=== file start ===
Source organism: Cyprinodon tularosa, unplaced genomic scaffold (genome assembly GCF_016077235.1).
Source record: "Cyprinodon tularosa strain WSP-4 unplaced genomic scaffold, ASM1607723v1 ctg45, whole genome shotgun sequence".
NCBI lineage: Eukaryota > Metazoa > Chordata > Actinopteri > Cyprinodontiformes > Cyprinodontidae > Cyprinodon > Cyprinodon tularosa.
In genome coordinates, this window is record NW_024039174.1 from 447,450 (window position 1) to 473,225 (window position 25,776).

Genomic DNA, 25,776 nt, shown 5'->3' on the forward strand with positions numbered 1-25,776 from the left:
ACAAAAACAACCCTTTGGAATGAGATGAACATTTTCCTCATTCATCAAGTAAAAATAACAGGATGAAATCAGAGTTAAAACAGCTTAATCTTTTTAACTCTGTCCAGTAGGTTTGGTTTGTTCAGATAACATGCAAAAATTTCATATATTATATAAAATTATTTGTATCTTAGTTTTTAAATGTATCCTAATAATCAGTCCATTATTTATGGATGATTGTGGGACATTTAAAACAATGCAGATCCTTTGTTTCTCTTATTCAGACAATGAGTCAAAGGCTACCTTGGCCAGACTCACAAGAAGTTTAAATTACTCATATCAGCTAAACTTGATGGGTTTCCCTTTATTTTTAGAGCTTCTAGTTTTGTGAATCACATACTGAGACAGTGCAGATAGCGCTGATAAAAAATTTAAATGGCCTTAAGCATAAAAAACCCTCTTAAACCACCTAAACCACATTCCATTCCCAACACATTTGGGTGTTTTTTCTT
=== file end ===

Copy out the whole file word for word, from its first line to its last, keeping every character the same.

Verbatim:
Source organism: Cyprinodon tularosa, unplaced genomic scaffold (genome assembly GCF_016077235.1).
Source record: "Cyprinodon tularosa strain WSP-4 unplaced genomic scaffold, ASM1607723v1 ctg45, whole genome shotgun sequence".
NCBI lineage: Eukaryota > Metazoa > Chordata > Actinopteri > Cyprinodontiformes > Cyprinodontidae > Cyprinodon > Cyprinodon tularosa.
In genome coordinates, this window is record NW_024039174.1 from 447,450 (window position 1) to 473,225 (window position 25,776).

Genomic DNA, 25,776 nt, shown 5'->3' on the forward strand with positions numbered 1-25,776 from the left:
ACAAAAACAACCCTTTGGAATGAGATGAACATTTTCCTCATTCATCAAGTAAAAATAACAGGATGAAATCAGAGTTAAAACAGCTTAATCTTTTTAACTCTGTCCAGTAGGTTTGGTTTGTTCAGATAACATGCAAAAATTTCATATATTATATAAAATTATTTGTATCTTAGTTTTTAAATGTATCCTAATAATCAGTCCATTATTTATGGATGATTGTGGGACATTTAAAACAATGCAGATCCTTTGTTTCTCTTATTCAGACAATGAGTCAAAGGCTACCTTGGCCAGACTCACAAGAAGTTTAAATTACTCATATCAGCTAAACTTGATGGGTTTCCCTTTATTTTTAGAGCTTCTAGTTTTGTGAATCACATACTGAGACAGTGCAGATAGCGCTGATAAAAAATTTAAATGGCCTTAAGCATAAAAAACCCTCTTAAACCACCTAAACCACATTCCATTCCCAACACATTTGGGTGTTTTTTCTT